EMAIL SIGN UP!
Most Popular This Week
- How the US Turned Three Pacifists into Violent Terrorists
- Corporate Win: Supreme Court Says Monsanto Has 'Control Over Product of Life'
- Cornel West: Obama 'Is a War Criminal'
- Revealed: How US State Department 'Twists Arms' on Monsanto's Behalf
- Victory in Seattle as Teachers Win Battle in Standardized Test Boycott
Today's Top News
Army Charges Mom for Refusing to Leave Infant
Spc. Alexis Hutchinson was gung-ho in 2007 when she enlisted in the Army straight out of high school in East Oakland. She'd done three years in the ROTC, and this was her ticket to rock-solid stability, she told relatives.
Now a single mother in uniform, she wants nothing more than to be a civilian again, her mother says - but she may have to spend a couple of years in military prison before that can happen.
The 21-year-old Army cook was charged this week with four court-martial counts for refusing to leave her infant son behind to go to Afghanistan in November with her unit.
Hutchinson is posted at the Hunter Army Airfield outside Savannah, Ga., and for now is serving her normal duties, said base spokesman Kevin Larson. No arraignment date has been set.
She was supposed to deploy overseas with her unit, the 3rd Infantry Division, on Nov. 5, but skipped the flight, she contended, because she had nobody to take care of her then-10-month-old son, Kamani.
Child care plans fell through
Hutchinson told her commanding officers she had arranged with her mother, Angelique Hughes, to watch Kamani while she was away for her one-year tour of duty, but when that fell through at the last minute, she could find no alternative.
Larson said her commanders had offered her child care options but that she had refused them.
Hutchinson was arrested Nov. 6. After a brief stay in military day care, Kamani went back to Oakland with Hughes. Hutchinson was released after two days in military jail and had been waiting until this week for officers to decide if she would be cleared, discharged or brought up for court-martial.
Could face 2-year sentence
Her answer came Tuesday, when the Army charged her with being absent without leave, missing a movement, dereliction of duty and insubordinate conduct toward a noncommissioned officer. If convicted, she could spend up to two years behind bars.
"I'm so mad," Hughes said Wednesday. "She'd been in the ROTC since the ninth grade, and even though I told her she should wait until the war is over, she was so eager to join up right after getting out of Fremont High School she did it. Now look at what a mess this is."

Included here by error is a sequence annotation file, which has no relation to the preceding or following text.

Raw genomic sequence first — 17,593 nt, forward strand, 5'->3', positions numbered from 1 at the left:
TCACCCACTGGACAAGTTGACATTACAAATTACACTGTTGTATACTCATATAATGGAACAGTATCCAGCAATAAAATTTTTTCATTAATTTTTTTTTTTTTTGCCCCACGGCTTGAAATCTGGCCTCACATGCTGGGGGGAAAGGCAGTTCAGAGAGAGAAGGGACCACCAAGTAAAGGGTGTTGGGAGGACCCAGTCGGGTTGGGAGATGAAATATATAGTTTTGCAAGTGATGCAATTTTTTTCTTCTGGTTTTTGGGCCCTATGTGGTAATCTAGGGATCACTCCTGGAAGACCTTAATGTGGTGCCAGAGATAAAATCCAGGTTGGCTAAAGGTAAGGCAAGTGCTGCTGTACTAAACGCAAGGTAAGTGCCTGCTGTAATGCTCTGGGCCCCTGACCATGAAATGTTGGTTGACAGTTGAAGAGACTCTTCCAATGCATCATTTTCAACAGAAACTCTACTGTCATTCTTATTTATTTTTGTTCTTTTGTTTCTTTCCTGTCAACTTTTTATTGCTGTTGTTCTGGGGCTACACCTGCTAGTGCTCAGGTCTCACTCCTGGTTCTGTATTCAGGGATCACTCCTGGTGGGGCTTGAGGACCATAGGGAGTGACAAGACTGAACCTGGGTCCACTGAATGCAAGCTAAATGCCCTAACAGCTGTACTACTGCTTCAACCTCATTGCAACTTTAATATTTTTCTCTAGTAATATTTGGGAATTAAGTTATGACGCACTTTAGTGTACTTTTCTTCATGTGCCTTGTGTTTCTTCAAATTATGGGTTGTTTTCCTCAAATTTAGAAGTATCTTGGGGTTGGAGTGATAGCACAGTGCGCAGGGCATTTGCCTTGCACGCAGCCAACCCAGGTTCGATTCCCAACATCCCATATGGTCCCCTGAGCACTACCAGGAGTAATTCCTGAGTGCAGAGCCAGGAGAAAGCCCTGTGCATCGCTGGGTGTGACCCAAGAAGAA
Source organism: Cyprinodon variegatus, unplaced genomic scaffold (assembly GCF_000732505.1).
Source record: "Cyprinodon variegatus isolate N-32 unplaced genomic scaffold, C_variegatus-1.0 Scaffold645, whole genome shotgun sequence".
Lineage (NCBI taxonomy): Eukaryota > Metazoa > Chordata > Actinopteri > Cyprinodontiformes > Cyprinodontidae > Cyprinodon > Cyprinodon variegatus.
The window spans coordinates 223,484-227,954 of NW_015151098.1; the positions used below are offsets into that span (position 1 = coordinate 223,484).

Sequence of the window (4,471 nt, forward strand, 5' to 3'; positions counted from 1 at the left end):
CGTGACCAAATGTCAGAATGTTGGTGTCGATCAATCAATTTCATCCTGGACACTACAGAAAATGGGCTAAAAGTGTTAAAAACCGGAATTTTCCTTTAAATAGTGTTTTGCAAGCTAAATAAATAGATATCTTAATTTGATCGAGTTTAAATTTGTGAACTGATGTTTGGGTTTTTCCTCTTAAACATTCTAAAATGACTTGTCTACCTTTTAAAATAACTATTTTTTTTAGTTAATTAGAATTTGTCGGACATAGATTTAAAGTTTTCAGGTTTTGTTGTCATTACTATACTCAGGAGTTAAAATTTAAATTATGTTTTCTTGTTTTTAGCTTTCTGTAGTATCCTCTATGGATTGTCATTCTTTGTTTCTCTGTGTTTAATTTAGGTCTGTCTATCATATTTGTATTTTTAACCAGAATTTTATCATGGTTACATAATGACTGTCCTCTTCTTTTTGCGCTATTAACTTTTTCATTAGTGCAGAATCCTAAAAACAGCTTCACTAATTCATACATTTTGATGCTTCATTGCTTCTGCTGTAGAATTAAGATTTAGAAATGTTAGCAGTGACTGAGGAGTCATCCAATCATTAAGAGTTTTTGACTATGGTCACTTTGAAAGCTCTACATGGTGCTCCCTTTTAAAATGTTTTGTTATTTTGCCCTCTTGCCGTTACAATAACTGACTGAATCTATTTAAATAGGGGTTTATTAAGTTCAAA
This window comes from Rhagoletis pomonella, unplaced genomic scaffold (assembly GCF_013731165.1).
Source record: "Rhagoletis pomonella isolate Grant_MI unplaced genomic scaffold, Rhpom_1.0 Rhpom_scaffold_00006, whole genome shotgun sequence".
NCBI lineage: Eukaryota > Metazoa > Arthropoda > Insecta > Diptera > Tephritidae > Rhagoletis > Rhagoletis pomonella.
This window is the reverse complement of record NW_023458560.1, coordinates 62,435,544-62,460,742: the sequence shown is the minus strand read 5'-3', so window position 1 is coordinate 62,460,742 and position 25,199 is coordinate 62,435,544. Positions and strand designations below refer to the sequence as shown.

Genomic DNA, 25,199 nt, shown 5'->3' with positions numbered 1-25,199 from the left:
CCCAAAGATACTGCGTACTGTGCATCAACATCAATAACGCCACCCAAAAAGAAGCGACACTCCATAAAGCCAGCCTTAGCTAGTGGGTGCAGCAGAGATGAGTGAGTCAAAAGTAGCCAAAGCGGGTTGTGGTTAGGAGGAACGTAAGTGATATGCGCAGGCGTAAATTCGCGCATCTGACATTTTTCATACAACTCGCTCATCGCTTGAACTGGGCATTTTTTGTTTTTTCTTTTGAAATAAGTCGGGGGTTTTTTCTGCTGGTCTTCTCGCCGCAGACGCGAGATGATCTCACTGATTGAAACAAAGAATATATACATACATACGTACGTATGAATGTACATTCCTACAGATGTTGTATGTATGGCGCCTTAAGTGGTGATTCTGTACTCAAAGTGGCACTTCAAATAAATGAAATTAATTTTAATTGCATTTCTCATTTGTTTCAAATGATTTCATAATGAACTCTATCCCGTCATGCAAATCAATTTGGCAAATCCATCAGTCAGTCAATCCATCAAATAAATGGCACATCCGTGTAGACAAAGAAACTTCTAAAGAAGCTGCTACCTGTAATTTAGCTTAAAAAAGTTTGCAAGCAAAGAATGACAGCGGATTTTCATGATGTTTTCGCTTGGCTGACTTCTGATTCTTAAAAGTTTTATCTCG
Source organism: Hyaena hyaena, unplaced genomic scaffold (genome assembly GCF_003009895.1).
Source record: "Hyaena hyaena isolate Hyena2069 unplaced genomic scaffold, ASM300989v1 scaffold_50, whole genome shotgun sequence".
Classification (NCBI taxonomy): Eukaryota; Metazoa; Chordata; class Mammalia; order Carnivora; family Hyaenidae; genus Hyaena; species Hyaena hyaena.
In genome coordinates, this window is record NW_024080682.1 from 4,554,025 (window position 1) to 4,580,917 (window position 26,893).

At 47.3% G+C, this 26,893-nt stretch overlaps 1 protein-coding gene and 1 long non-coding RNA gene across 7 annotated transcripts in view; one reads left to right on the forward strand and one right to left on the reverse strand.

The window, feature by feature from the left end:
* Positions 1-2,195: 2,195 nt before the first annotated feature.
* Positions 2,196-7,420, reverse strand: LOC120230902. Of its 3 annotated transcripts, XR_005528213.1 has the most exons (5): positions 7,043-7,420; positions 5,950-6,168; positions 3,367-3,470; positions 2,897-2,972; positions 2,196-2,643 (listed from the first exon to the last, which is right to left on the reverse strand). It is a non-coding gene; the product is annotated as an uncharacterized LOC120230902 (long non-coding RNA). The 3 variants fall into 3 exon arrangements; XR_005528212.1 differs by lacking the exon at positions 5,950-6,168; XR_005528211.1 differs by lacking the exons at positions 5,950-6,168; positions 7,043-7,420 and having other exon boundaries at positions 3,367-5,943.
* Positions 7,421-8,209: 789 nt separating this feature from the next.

Larson said the Army is sympathetic to soldiers' child care concerns, but that when Hutchinson told officers she had nowhere to leave her child, that was not entirely true.
"The command set up alternative child care options for her," he said. "Some organizations came forward, including a well-known veterans group, and offered to take care of the child. Command passed that on to Spc. Hutchinson, and she said no."
Hutchinson's mother and her lawyer vehemently disagree.
"They said, 'You have to get on the plane, and maybe your child will end up in foster care,' " said attorney Rai Sue Sussman of San Francisco. "That wasn't really an option. It's a lot harder to get your child out of foster care when you come back from being away, and that was unacceptable to Alexis."
Hutchinson, who could not reached for comment, has no contact with Kamani's father or his family, Sussman said.
Hughes said she had wanted to take care of Kamani, but shortly before the deployment date, she had to begin helping an ailing sister. She was already caring for an 8-year-old daughter with special needs and a frail mother and running a day care center with 14 children, Hughes said, and the load overwhelmed her.
"I thought the military would understand," she said.
Discharges for child care
According to the Defense Department, single parents are not allowed to enlist for active duty. But the military has 70,500 single parents who had children after finishing basic training. That's about 5 percent of all active-duty personnel.
Legal child care disputes in the Army do have some precedent, as in the case of Lisa Pagan of North Carolina, who resolved a battle with the service last spring over being ordered to report for duty even though she said she had no one to care for her two young children. She received an honorable discharge.
About 3,000 soldiers have been discharged from the Army over the past two years after they couldn't deploy because of child care or pregnancy difficulties, according to the Army Times.
But neither Sussman nor base spokesman Larson said they could recall another court-martial in such a dispute.
"Overall, her command has shown a lack of compassion and failed to properly counsel Alexis," Sussman said. "It's very disappointing that they've chosen to throw the book at her instead of working with her on this."